This discovery was made in the early 80s just as the price of oil was decreasing, so the higher-ups at Exxon decided to ignore the information and turned to their business growth.

The scientists came back with more, in-depth research and told them that it was worse than they had originally thought.

“If Exxon wanted to be innovators so bad, maybe they would have taken this moment to diversify the energy sector, invest in alternative energy sources, but instead they decided to lie to you, to me and to your mom.”

So, EXXON being EXXON decided in the late 80s, when climate change was being accepted as an issue publicly, that it was time to instil doubt.

They set about doing this by making the apolitical nature of science… you guessed it— political, creating divisions, controversy and most importantly…doubts among the public.

As David Puttnam highlights in a Ted Talk on the reality of Climate change in 2014:

Humans used slaves as a source of energy and as it was fought to be abolished, the opponents argument was centred on profit. Then came the industrial revolution where years of innovation produced a new form of energy and so we progressed, we did better.

Notice any correlations here? This has been seen throughout history time and time again. Meeting expectations for profit is far more dangerous than exceeding expectations for a better future.

Dr Guy McPherson once said: “If you really think that the environment is less important than the economy, try holding your breath while you count your money.”

So what are the real life dangers of conspiracy theories and climate denialism?

Well, let’s sum it up like this.

The wider spread of misinformation, the more doubt is created, the more instilled denial becomes and the less meaningful, moral (and in this case) pro-environmental action is taken against REAL life issues. And this becomes even more harmful on social media where 54% of our youth consume their news. The youth that is essentially carrying our future.

A paper on why conspiracy theories are dangerous by Karen M. Douglas and Robbie M. Hutton revealed in 2015 that: “Exposure to conspiracy theories reduced people’s intentions to reduce their carbon footprint.”

The authors claim that conspiracy theories: “cannot be dismissed as trivial or harmless.” And that they pose a great threat to societal behaviours. 

So the disregard for human suffering in the pursuit of profit from huge corporations combined with the spread of misinformation creates what we know as climate denialism. What can we do?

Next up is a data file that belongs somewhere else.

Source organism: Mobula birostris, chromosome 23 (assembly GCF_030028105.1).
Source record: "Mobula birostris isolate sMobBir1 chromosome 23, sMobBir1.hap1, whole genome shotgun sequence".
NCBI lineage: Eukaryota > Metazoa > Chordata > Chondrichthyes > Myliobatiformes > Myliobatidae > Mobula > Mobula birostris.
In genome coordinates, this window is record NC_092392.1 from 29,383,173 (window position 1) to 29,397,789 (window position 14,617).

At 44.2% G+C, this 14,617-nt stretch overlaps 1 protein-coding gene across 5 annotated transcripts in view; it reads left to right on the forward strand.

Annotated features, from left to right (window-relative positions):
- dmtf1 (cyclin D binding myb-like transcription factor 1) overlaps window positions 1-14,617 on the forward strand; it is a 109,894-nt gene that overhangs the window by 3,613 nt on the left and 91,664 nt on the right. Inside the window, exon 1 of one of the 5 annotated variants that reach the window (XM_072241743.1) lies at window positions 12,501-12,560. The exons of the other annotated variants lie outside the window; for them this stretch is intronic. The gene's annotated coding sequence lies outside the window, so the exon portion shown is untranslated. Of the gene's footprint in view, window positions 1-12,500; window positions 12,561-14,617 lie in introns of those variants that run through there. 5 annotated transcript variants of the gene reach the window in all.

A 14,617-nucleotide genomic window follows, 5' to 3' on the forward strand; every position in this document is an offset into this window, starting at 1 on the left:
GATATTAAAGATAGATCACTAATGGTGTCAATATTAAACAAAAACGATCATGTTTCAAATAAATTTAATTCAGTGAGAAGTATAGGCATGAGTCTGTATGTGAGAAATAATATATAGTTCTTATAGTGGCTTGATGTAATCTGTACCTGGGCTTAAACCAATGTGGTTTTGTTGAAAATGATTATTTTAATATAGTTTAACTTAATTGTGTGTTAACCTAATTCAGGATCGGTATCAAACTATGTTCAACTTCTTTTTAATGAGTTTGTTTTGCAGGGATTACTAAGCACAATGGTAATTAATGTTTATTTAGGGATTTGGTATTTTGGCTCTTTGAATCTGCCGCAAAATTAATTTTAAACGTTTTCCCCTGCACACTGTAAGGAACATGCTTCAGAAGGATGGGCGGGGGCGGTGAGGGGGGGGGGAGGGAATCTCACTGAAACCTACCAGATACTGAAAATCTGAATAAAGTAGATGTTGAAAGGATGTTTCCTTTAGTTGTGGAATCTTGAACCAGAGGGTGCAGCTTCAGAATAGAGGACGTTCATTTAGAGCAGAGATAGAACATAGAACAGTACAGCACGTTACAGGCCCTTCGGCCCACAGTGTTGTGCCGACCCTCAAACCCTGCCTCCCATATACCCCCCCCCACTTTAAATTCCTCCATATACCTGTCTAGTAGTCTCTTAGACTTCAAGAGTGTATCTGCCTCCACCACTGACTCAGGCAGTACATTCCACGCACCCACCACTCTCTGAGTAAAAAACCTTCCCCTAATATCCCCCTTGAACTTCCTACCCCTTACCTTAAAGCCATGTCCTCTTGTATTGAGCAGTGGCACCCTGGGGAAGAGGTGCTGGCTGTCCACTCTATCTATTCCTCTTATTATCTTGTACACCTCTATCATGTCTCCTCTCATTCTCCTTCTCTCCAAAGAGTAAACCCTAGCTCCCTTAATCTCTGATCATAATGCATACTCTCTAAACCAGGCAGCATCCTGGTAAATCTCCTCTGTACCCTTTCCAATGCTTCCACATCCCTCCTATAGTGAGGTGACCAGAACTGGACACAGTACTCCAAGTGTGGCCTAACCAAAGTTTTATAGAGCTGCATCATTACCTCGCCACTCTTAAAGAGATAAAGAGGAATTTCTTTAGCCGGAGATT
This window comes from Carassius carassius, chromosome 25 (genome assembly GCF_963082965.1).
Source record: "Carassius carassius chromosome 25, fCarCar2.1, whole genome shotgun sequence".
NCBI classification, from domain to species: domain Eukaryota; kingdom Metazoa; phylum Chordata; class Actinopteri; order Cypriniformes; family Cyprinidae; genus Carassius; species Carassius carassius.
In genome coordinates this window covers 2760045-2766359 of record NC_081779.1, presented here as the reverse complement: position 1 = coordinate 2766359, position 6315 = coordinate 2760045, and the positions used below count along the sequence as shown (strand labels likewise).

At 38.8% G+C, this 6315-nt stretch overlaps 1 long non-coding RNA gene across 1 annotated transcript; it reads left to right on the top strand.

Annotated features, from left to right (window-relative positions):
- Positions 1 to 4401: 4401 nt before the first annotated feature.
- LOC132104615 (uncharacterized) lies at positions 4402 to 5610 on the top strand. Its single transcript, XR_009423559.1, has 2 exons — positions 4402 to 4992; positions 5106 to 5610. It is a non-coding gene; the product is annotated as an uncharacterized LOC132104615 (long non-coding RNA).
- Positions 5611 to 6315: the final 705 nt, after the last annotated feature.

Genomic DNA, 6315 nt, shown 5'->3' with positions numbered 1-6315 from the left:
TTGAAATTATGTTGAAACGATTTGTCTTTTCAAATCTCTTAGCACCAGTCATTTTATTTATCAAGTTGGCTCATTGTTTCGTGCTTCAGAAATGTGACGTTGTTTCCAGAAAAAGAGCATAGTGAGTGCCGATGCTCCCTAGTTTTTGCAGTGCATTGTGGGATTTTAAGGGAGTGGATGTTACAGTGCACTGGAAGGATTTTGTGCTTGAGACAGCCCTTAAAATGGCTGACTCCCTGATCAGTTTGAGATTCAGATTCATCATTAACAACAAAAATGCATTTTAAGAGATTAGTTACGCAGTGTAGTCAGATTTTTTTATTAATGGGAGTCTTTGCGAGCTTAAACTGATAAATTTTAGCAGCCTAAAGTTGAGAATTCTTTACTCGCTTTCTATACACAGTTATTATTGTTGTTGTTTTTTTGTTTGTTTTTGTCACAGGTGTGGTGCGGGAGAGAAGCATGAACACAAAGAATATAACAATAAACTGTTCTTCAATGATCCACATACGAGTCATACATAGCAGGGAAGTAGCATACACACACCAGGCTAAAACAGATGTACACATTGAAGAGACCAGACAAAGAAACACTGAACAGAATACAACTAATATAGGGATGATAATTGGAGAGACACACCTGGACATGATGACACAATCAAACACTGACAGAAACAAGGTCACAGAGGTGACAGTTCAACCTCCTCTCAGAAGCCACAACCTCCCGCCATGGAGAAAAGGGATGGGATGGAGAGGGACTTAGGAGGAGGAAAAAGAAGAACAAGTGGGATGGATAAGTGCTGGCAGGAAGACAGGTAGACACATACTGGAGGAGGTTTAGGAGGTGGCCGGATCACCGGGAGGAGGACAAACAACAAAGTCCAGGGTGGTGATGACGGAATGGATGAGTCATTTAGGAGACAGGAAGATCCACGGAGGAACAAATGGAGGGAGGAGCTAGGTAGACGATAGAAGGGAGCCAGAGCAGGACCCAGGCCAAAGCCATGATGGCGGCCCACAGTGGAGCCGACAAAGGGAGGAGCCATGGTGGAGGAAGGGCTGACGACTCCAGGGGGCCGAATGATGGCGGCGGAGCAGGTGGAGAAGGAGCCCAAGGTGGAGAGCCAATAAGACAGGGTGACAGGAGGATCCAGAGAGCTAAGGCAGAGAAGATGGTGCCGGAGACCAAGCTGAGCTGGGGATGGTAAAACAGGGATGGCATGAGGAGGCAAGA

Do your research, check your sources and always, always, always choose consciousness over ignorance.

In regards to the corporations, I’ll leave that to David Puttnam to tell us:

“We’ve been sucked into the belief that an economic system is the only possible way forward and in truth, unless we alter the system, it is the absolute certainty that it will see the end of us as a species.”

A Lonely Little Girl

to dance a million dances,
to sing a thousand songs,
to laugh and cry in places
in which I don’t belong, 
I force polite smiles to creatures
that warrant my distaste, 
but I still show up,
I do the work
and put on my best face,

but behind the row of houses
and buildings that touch the sky,
I often sit at river edges
and begin to ponder why,
why my best friends have branches
and my enemies have hands,
why my soulmate speaks in whispers
and grows upon the land,

why currents swirl like little dancers
whirling down the stream,
why the last time my feet touched water
was merely in a dream,
why mallard ducks sit distanced
perching on the rocks,
and of course it’s human nature
that wedges as it knocks

the trees they do not discriminate
even when out of line,
they’re the only friendship that I have found
that stands the test of time,
the leaves do not hold grudges
as they allow themselves to grow,
they do their duty, they say ‘goodbye’
and once again ‘hello’,

when asked if I am lonely
as I spend my time alone,
I am comforted every day
by the things that I’ve never known,
I have found my peace inside myself
and that in which I know,
And more so in the things I don’t,
aware that they’re soon to show,

I find my friends in the soil
that caress my feet below,
not in the pubs with strangers
whose stories are of woe,
and if that makes me lonely
and distanced from this world,
I remember I was closer to the earth
when I was once a lonely little girl.

Top 5 Famous Brandanes You’ve Never Heard About

If you’re a Brandane (a native or inhabitant of Bute as defined by Wiktionary), you might be wondering if such a thing exists: another Brandane you’ve never heard about. It is Bute after all and everyone knows everyone — or at least likes to think so. There’s only 122km² and a population of approximately 7,000, amongst which someone of great notoriety could dwell unnoticed. In fact, it hardly seems likely. That’s because the people on our list today were not famous for singing ‘Sweet Caroline’ in the Palace Bar on a Friday night or a viral video on TikTok. In fact, they’d probably be perplexed that either exist. The Brandanes on this list are known mainly to scholars and historians for their innovation, intelligence and contribution to the arts and sciences throughout the 19th and 20th century. For this reason, I want to bring that notoriety and knowledge forth into 2022 so that these great Brandanes become part of, not only scholarly, but local knowledge. Today I bring you the Top 5 famous Brandanes You’ve Never Heard About:

1. Montague Stanley (Actor and Artist) 1809-1844

Source: National Galleries Scotland